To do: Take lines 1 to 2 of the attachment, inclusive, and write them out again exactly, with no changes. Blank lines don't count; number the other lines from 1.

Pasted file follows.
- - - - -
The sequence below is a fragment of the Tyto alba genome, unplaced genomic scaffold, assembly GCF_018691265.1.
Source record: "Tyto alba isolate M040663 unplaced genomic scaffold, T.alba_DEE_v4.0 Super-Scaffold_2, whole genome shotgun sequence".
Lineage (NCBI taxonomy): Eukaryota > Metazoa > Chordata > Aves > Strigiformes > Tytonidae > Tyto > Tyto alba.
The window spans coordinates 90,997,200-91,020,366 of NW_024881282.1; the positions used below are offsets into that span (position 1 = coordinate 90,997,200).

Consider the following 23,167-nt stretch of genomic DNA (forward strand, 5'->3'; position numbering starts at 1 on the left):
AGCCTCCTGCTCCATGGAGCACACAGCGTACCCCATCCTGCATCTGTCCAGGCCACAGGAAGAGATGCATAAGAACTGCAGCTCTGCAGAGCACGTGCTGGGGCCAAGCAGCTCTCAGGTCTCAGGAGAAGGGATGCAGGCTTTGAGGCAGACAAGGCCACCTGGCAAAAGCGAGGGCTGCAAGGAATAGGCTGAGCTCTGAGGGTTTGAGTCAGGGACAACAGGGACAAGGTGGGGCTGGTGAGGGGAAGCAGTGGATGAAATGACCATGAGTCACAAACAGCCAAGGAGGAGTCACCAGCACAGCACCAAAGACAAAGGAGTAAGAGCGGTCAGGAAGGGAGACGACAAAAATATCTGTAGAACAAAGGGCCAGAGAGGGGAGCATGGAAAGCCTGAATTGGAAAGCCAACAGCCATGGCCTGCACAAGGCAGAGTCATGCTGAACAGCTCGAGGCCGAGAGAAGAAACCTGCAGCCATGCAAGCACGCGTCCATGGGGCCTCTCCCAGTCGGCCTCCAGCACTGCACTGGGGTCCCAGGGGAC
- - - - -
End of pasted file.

The sequence below is a fragment of the Tyto alba genome, unplaced genomic scaffold, assembly GCF_018691265.1.
Source record: "Tyto alba isolate M040663 unplaced genomic scaffold, T.alba_DEE_v4.0 Super-Scaffold_2, whole genome shotgun sequence".